Each week in this column, you’ll find my favorite pivot plays on the DraftKings main slate. This isn’t to say to eat some of the chalk, sometimes the popular plays are popular for good reason, and you should use those players in your lineups. I’ve based the pivot plays off the FTN Ownership projections but remember, never pivot off of a good play to a bad play just because they’re projected to be lower owned. That’s moronic. The move is to find the good, low-owned players and pivot on to them. For my favorite NFL prop bets, Brad Evans and I go back and forth on FTN Bets each week.

D'Andre Swift, RB, Detroit Lions ($6,500)

Afraid of Swift being relegated back to his previously held, inconsistent backfield role? So are most people. Hence the depressed ownership. Current FTN Ownership Projections have David Montgomery likely to be somewhere around six-times as owned as Swift at the same price.

Now, Monty is likely a safer play, as we’ve seen his ceiling emerge over the past few weeks. But, does he have six times the likelihood to outscore Swift in a spot where they’re both squaring off against sieve run defenses? Of course not. If Darrell Bevell is interested in earning a full-time coaching gig in the NFL, he needs to unleash Swift against the Packers who, last time we saw him in Week 10 against a tough Washington front, handled 76% of the Lions RB carries and saw 83% of the backfield targets.

Some may see Adrian Petersons recent success as a negative for Swift. And while that concern may have merit, over the past two weeks, Detroit is running at an 80% clip inside the 10-yard line. If Swift is inserted back into his old role, the majority of those valuable touches are going his way. Considering Green Bay has given up 15-plus DraftKings Points to RBs on 10 different occasions this season, this is a perfect buy-low situation for Swift. He fits perfectly as the bring back with a Packers stack as well.

Giovani Bernard, RB, Cincinnati Bengals ($5,000)

If you’re not comfortable eating the J.D. McKissic chalk, you have two options in price proximity: Bernard and Duke Johnson. And I’ll side with Bernard against a Dallas defense that is leakier than a wet nurse. Nothing against McKissic, in fact I like his floor as a cash game play; it’s the upside that concerns me with Peyton Barber most likely to inherit the most valuable touches with Antonio Gibson sidelined. It really caps his upside. The Duke makes logical sense, especially with the Texans down so many receivers, but Chicago is a rough matchup, and it’s not exactly like Houston has a dominant ground game to begin with. Like McKissic, you’re relying on Duke to do his damage through the air. It’s plausible he gets there, just unlikely.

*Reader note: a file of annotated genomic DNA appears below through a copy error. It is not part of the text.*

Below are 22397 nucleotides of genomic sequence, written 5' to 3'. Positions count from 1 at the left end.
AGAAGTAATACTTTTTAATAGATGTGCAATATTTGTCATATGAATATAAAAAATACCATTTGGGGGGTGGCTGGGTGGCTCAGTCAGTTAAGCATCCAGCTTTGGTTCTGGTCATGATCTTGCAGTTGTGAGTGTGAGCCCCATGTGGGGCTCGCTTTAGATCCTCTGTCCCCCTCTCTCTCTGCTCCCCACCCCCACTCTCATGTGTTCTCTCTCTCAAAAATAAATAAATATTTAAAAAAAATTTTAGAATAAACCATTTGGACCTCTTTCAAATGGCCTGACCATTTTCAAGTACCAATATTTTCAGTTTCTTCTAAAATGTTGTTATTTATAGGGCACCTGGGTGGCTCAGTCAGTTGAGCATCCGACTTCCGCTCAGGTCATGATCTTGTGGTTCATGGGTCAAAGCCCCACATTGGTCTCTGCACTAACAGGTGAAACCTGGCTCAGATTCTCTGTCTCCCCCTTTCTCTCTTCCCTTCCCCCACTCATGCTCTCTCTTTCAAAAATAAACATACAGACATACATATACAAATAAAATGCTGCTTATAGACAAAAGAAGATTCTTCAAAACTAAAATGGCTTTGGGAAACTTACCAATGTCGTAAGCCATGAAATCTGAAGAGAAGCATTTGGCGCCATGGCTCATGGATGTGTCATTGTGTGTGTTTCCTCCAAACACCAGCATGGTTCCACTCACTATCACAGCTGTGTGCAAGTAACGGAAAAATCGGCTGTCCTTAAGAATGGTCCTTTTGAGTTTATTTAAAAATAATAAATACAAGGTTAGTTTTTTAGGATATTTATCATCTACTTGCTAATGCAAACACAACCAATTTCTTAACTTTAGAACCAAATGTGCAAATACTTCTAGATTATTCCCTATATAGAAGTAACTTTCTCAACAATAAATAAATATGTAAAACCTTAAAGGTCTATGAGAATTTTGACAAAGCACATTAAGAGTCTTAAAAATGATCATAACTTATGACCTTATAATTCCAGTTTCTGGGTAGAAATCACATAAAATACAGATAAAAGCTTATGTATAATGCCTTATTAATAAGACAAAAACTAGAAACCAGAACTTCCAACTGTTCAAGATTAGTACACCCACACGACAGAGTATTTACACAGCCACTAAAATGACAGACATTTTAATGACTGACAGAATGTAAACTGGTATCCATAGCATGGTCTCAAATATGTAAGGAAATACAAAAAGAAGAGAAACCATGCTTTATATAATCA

Weirdly, Bernard, who’s playing north of 70% of the Bengals offensive snaps and has seen double-digit touches in seven straight games, is essentially being forgotten about. It’s Marvin Harrison Syndrome: We’ve all been down this well a few times, it produced middling results, and now it’s boring. You’re not going to find a better touch-per-dollar running back in this price range, however. This is also far and away the best spot Bernard’s been in since Joe Mixon’s been out. Since Week 6, the Bengals have played a murder’s row of tough run defenses: at Indianapolis, vs. Cleveland, vs. Tennessee, at Pittsburgh, at Washington, vs. the Giants, at Miami. Additionally, they’ve been massive underdogs in each of those games, not especially conductive to ground success. This week against the Cowboys, Cincinnati is a slight three-point underdog and has an opportunity to remain committed to the Bernard on the ground for a longer stretch of the game than any time over the past two months.

Mitchell Trubisky, QB, Chicago Bears ($5,600)
Allen Robinson, WR, Chicago Bears ($6,800)
Cole Kmet, TE, Chicago Bears ($2,900)

Ownership projections reveal the most popular stacks of the Week 14 DraftKings slate are going to be incredibly expensive. Rolling out a triple stack with either Patrick Mahomes, Russell Wilson, Aaron Rodgers or Justin Herbert and their pass catchers gives you no other choice than to full out the remainder of your roster with the cheap chalk: J.D. McKissic, Breshad Perriman, Logan Thomas, the whole discount crew. There are only so many viable options at those price points.

Since it’s very clearly a pay-up week in most spots, save the money with your stack and leave the option open to play a combination of the expensive one-offs like Davante Adams, Derrick Henry, Travis Kelce or whoever it is you love at the top end that you just can’t afford in a regular lineup build.

Now, there’s a reason this stack won’t take up much of your salary cap: It involves Trubisky, and he’s not playing the Lions. That’s never an optimal start. Still, the Bears passing offense is rather condensed in terms of market share, especially with Kmet surpassing Jimmy Graham in routes run since Trubisky returned under center, that the receiving options can still exceed value even of Trubisky can only get into the mid-20s in DK points. At that point, you’ve saved enough salary that’d you just need your studs to come through with ceiling performances. As a bonus, the Bears passing attack is leverage off the popular David Montgomery. Obviously, if Monty comes through on the ground, you’re dead in the water, but if Chicago can score through the air, you’ll surge up the standings while about 20% of the competition stalls out of the gate.

If you’re looking to bring it back on the Houston side, Duke Johnson makes some sense, but Keke Coutee is likely the best option at $5,000. Another cheap piece to add to the stack, and he’ll patrol the slot against whoever wasn’t deemed good enough to play over the ruled-out Buster Skrine. Just imagine how bad the backup slot corner must be to sit behind Skrine.